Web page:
From the Editor: Information Access Is the Key to High-Tech Pharma

Sept. 17, 2007
Concrete steps are being taken to help drug manufacturing reach the level of technical sophistication that other manufacturing fields take for granted.

This issue marks the first time that we’ve featured one of you on our cover. We’ve experimented with artistic, abstract and conceptual covers. This time we’re going for “verismo.” Chemical engineer Paul McKenzie and his team, like many of you, are taking concrete steps to help drug manufacturing reach the level of technical sophistication that other manufacturing fields take for granted. Don’t worry. We’re not selling out or becoming industry sycophants. We simply couldn’t help but notice that a number of things stand out about the far-reaching automation and IT platform that BMS has been developing for the past nine years:

  • The work was initiated by automation engineers.
  • Even though it will improve the manufacturing of both APIs and finished drugs, the platform’s roots are in R&D and the lab, rather than the plant floor.
  • Open control concepts, notably S88, provide the foundation of the work.

In fact, McKenzie says that S88 needs to become the DNA of drug development and manufacturing. Could this be the same S88 that so many of you have characterized as “too cumbersome and costly”? Or the S88 that many of you couldn’t even identify? It might be time to read up on what might appear to be an irrelevant control engineering concept. As BMS is proving, it has ramifications for every aspect of drug development.

We selected the cover subject because the work involved goes beyond what other pharma companies are doing to bring a scientific and engineering basis to drug development and manufacturing. The crux of the project is rapid and transparent data access.

FDA’s Associate Commissioner Janet Woodcock and CDER’s OPS Director Helen Winkle (interviewed on p. 39) have both pointed to the need for drug manufacturing to become more science-based. The Critical Path may be focused on biomarkers, but its unofficial underpinnings are an efficient manufacturing base. There will be a growing need for more modeling, simulation and the engineering tools being applied in other industries.

Information transfer is the prerequisite for establishing that base. It is also the focus of a Cooperative Research and Development Agreement (CRADA) involving FDA and the software company Conformia, to uncover issues that are preventing industry and FDA from reaching the “desired state,” based on scientific manufacturing.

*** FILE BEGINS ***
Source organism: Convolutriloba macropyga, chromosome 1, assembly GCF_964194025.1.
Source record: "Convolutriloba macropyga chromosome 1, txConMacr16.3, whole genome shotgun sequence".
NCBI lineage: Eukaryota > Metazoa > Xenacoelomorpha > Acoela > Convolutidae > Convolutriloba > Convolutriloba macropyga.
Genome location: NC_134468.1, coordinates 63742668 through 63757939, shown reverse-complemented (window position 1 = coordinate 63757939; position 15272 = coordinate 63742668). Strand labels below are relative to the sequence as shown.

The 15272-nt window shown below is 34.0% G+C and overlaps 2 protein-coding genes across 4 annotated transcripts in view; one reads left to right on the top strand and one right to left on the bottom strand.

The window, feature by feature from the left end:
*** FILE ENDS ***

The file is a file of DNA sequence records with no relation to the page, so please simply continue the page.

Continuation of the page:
The research focuses on drug development, but applies to all pharma operations, including manufacturing. Conformia cofounder Anjali Kataria identifies the industry’s data challenges as:

  • Pharma companies waste too much time trying to understand system validation and GMP documentation requirements.
  • Multiple systems, silos and handoff points, particularly geographically dispersed handoff points.
  • Information is often scattered, held in the heads of subject matter experts.

All of these issues prevent industry from achieving what FDA is calling for, which Kataria describes as “the systematic capture of process understanding and the ability to go back and demonstrate the rationale of why you did what you did, or of what you didn’t do.”

What are you doing to address this issue? Please write in and tell us. Or perhaps you’d like to attend some of the joint CRADA workshops that Conformia and FDA are sponsoring?

We still haven’t heard from many of you, but we’re patient. As journalists, we have to be. Several of this year’s Team of the Year applicants had to withdraw their nominations when they couldn’t obtain corporate clearance to participate (and provide concrete data). It took us quite a long time (I won’t say how long) to land an interview with Dr. McKenzie.

We can wait, but you are the ones who are advancing drug manufacturing. For a moment, don’t think about your counterparts as “the competition,” but as peers who, with you, will bring down the cost of drug manufacturing and increase value to the patients whose lives your products save.

Only you can help drug making reach its full potential. We hope to feature more of you trailblazers on future covers.

About the Author

Agnes Shanley | Editor in Chief